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Niwa meteorologist Ben Noll said little rain had been falling in South Otago, Eastern Southland and on Stewart Island over the past month and ground conditions were becoming very dry.
"What we’re seeing is a result of abnormally dry conditions, which have been going on for the last several weeks to a month or two.
"It’s one to watch because there isn’t a whole lot of rain forecast. We’re not seeing a lot in the way of relief coming soon.
"It will be interesting to see if the dryness expands in the coming weeks."
There had been good spring rainfall in the areas, which had set up farmers with plenty of grass in the early part of summer, but many might have to start delving into their winter feed supplies soon if the dry conditions continued, Mr Noll said.
"If this persists, it will create challenges for farmers."
The abnormally dry conditions were being caused by the La Nina weather pattern affecting the country at the moment.
"During La Nina you do have more northerly and northeasterly winds that are warm winds, and as they transit down the country, a lot of their moisture gets stripped away as it passes over the land.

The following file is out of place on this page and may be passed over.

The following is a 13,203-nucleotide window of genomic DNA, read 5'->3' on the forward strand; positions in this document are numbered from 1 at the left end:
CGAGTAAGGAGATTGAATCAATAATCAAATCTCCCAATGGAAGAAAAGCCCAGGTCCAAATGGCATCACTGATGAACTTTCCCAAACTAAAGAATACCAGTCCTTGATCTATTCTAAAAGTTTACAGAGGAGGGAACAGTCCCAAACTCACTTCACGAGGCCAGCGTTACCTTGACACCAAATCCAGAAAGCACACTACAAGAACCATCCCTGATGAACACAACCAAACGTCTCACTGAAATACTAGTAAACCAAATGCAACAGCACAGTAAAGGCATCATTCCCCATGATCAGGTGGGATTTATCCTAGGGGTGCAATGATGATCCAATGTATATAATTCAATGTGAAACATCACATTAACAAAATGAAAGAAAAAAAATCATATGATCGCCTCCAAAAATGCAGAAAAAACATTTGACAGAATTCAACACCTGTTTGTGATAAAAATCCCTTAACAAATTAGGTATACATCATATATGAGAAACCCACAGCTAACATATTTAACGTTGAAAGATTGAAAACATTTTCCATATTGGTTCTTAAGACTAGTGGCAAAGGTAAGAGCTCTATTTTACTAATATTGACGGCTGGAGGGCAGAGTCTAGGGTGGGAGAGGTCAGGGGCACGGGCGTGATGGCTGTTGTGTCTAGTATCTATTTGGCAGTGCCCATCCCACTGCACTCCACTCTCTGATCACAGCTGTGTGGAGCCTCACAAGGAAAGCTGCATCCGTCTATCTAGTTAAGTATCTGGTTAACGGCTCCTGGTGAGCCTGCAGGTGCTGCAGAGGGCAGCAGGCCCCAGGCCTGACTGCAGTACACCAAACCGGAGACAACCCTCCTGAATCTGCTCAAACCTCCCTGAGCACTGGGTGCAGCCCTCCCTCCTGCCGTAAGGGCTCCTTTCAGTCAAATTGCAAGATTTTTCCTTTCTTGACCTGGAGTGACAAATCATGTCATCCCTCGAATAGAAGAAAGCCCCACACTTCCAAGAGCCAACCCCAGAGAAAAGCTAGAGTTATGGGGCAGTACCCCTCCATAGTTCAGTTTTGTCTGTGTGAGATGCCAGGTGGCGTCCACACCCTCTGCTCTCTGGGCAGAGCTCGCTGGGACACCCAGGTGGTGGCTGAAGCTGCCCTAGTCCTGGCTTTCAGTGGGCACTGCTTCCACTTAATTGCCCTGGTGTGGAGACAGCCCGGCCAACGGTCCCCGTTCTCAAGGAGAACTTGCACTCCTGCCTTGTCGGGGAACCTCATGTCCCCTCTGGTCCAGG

"Usually, if it was to turn dry in Southland, you would be giving a round of applause.
"But too much of a good thing — in this case, nice dry weather — can eventually turn into a bad thing."
Federated Farmers Southland vice-president and Gore farmer Bernadette Hunt said conditions were very dry, but she believed it was "a normal summer" for farmers at this stage.
"It is starting to get noticeable — it’s on the drier side.
"I don’t think it’s anything that anybody is getting too worried about yet, but people are keeping a close eye on the forecast and are grateful for the small bits of rainfall that we are getting."
If the dry conditions continued, it could become problematic, she said.
"There’s loads of [winter] feed been baled and our stock is in good nick, so we’re in a pretty good place, really.
"Most farmers are pretty well set up if we do get a long period of dry."